Friday, November 21, 2008

The Valley Report's First Month: An Overview

The Valley Report has made it through it's first month, and the level of support I have received has been stunning and made this effort very satisfying. It is hard to believe I have only been at this for one month. I hope this blog has contributed some good to the neighborhood and informed residents of important issues facing Southwest Louisville. I want to thank all of you for your comments, emails and calls. Your participation is greatly appreciated, and definitely needed.

Please be assured that all your emails are CONFIDENTIAL, so do not worry about your privacy. I consider your tips to be essential and I take your right to remain anonymous seriously. I need your input!

As I go forward with this blog, I want people to understand the power of their collective action. It is indeed the only thing that has ever changed the world. Together we can change Southwest Louisville in a positive, thoughtful way without resorting to knee-jerk politics or reactionary hyperbole. This is about getting real results, and we can do it. Tell your friends, tell your neighbors and help spread the word about this site! We are on the verge of great things for Southwest Louisville!

Thanks for reading, and thanks for making The Valley Report part of your day.

Metro Council Meetings Go Online

You can now view Metro Council meetings online through the Louisville Metro Government website via streaming video. The meetings are still being broadcast on Metro TV as well. Click HERE to go there.

Restore Colonial Gardens

The South-End's Colonial Gardens has been designated as an "Individual Local Landmark" by the Louisville Metro Landmarks Commission, essentially saving it from demolition by developers.

Yesterday's Courier-Journal reported:

"Developers who originally wanted to demolish the building to build a commercial development now are unsure about the future of their plans. The building sits on land that was formerly called Senning’s Park, which featured the city’s first zoo.

“It’s certainly not an outcome we were looking for,” said Tim McDonogh, one of the investors with the South End Investment Group.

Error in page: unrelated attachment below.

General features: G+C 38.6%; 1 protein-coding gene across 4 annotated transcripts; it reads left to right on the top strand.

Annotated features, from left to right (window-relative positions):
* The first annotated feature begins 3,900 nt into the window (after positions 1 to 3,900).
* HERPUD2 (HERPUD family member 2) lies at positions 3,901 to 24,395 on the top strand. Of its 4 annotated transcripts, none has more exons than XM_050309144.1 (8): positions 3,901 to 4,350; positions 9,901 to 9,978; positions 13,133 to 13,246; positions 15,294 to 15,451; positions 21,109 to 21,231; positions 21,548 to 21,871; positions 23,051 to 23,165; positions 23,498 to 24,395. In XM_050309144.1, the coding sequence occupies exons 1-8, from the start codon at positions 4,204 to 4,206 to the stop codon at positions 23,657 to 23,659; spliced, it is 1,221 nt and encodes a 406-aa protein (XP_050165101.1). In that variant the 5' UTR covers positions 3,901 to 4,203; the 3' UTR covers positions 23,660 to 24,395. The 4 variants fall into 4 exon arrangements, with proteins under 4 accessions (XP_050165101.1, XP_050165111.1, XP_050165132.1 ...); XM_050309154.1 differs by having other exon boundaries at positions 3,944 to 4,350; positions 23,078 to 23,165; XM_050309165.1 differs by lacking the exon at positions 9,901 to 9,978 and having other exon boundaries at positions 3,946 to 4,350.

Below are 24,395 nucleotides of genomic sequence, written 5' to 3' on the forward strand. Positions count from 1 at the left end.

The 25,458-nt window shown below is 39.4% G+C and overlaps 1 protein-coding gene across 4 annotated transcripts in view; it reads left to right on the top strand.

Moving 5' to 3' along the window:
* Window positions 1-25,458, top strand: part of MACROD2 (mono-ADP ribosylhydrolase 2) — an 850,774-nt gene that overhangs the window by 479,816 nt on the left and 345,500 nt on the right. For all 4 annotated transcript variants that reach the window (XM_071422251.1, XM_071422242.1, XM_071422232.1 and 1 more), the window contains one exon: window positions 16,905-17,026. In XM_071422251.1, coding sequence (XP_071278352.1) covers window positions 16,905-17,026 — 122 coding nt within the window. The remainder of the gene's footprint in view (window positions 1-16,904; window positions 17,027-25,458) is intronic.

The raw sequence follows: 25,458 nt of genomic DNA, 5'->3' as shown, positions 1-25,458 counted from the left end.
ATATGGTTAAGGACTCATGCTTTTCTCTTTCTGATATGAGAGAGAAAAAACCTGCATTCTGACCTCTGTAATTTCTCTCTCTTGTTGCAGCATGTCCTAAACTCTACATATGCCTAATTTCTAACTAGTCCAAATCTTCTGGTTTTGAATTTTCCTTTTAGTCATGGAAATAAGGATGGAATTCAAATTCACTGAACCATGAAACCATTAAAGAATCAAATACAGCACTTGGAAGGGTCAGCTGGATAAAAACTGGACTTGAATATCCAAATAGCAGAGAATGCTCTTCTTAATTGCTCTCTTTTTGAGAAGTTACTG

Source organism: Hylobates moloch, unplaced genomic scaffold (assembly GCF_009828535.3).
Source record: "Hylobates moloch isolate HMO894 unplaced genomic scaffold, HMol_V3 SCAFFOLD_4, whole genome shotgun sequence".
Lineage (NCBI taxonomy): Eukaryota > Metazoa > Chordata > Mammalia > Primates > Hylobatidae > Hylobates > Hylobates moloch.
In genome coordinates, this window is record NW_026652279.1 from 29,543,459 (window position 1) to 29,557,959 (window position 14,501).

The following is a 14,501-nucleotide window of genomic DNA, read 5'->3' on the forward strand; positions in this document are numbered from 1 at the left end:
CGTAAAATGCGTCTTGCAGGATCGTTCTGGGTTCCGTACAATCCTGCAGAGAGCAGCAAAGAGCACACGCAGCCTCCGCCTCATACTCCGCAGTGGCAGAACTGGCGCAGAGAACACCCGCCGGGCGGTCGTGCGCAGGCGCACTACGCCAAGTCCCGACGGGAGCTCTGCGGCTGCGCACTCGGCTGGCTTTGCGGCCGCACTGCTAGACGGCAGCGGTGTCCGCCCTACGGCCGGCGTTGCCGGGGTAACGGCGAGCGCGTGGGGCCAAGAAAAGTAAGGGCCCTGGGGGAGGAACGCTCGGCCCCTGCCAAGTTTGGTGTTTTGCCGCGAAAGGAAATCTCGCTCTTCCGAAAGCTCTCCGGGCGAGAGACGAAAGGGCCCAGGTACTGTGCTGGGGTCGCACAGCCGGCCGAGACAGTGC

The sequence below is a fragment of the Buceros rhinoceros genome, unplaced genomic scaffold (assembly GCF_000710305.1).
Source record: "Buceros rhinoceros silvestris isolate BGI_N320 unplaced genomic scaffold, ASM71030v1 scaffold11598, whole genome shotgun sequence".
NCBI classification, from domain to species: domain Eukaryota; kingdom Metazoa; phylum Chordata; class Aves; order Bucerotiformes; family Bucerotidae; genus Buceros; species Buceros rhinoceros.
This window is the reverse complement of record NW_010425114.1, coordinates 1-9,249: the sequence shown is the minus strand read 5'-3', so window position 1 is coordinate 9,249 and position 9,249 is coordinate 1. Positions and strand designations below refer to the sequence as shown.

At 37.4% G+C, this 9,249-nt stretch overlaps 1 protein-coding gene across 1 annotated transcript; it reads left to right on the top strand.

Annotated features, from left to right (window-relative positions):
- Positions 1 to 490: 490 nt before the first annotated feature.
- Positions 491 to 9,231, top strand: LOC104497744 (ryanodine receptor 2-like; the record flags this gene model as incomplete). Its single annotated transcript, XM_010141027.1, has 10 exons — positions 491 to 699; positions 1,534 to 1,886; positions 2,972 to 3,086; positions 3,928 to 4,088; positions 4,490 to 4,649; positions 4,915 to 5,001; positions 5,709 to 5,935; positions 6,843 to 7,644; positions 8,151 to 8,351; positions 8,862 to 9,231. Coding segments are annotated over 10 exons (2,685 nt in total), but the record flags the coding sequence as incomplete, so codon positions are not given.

McDonogh said the group would meet soon to discuss whether it would take its plans through the city’s Architectural Review Committee, which would require extenuating circumstances, such as financial hardship, for demolition of any part of the building.

In August, the commission delayed a decision on designating the building at 818 W. Kenwood Drive as a local landmark following an Aug. 19 public hearing at Iroquois High School attended by several hundred impassioned residents.

The agreement gave the South End Investment Group 90 days to develop a plan to define and preserve the “character-defining features of the street-facing facades” of the building. In turn, the developers agreed not to demolish the building during that period."
You can read about the history of Colonial Gardens and the fight for the landmark designation by visiting

Abramson Takes Pay Cut

The following is a letter sent to Metro employees today from Mayor Abramson:

Dear Metro Employees:

Earlier this week, I updated you on the unprecedented budget shortfall Metro Government is facing, and the restrictions we put immediately into place on hiring, travel and other discretionary spending.

I want to give you advanced notice of additional steps we are taking today to help manage the projected $20 million hole in our budget.

On three designated days, we will close government offices and place all non-essential employees on unpaid furlough. This will save about $2 million – or 10 percent of the projected shortfall.